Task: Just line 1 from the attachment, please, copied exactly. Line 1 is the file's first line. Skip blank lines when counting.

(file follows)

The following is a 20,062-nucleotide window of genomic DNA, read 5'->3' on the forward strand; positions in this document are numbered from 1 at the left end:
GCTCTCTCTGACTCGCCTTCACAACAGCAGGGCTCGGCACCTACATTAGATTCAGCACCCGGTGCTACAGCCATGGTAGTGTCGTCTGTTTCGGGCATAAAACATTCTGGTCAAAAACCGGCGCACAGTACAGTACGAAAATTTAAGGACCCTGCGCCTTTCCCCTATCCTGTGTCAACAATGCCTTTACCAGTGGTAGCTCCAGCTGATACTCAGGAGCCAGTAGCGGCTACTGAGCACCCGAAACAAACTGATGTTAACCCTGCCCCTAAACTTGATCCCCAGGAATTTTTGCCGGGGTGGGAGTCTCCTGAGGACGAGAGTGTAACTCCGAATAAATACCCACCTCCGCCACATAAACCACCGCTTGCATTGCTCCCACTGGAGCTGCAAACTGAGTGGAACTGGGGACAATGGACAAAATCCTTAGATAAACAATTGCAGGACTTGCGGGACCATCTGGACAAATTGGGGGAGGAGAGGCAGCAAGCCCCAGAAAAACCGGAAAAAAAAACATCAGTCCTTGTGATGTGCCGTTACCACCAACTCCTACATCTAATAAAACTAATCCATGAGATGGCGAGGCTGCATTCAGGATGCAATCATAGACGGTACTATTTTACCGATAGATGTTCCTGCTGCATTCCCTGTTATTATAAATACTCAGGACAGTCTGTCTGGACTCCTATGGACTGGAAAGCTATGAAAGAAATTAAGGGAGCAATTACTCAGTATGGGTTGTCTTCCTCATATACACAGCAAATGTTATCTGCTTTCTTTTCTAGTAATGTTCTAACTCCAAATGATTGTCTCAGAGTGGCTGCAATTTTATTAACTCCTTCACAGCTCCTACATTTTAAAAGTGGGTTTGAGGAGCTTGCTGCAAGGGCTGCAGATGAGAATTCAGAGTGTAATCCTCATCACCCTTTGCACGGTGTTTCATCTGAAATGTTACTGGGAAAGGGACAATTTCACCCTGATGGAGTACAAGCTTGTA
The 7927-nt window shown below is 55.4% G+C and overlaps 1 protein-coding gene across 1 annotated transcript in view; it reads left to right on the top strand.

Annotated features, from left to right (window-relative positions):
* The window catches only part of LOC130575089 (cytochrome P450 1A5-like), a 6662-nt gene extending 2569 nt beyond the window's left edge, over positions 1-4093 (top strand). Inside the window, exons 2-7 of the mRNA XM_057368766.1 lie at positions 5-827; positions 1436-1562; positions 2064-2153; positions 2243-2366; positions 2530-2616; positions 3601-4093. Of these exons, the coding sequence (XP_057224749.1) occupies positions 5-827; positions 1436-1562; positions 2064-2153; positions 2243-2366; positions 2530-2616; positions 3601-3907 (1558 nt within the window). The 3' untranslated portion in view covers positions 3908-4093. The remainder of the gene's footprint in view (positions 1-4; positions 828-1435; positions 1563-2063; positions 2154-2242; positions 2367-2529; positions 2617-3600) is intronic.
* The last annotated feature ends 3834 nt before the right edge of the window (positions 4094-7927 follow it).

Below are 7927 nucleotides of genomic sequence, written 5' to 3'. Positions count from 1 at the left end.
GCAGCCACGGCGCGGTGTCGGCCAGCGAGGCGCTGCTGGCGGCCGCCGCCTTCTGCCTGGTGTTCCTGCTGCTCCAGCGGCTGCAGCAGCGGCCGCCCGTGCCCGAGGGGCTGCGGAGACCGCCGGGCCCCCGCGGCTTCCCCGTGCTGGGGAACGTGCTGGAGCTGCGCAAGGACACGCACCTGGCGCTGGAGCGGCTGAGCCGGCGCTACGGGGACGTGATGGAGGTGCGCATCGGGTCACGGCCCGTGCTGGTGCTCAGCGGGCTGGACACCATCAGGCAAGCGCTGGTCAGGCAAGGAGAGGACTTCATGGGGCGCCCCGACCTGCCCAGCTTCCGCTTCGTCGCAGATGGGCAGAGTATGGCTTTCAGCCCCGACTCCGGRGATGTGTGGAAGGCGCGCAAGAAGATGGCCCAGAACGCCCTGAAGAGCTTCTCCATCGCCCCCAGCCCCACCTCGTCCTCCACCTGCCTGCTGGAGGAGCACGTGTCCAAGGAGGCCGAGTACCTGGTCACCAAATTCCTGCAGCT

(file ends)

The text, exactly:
The following is a 20,062-nucleotide window of genomic DNA, read 5'->3' on the forward strand; positions in this document are numbered from 1 at the left end: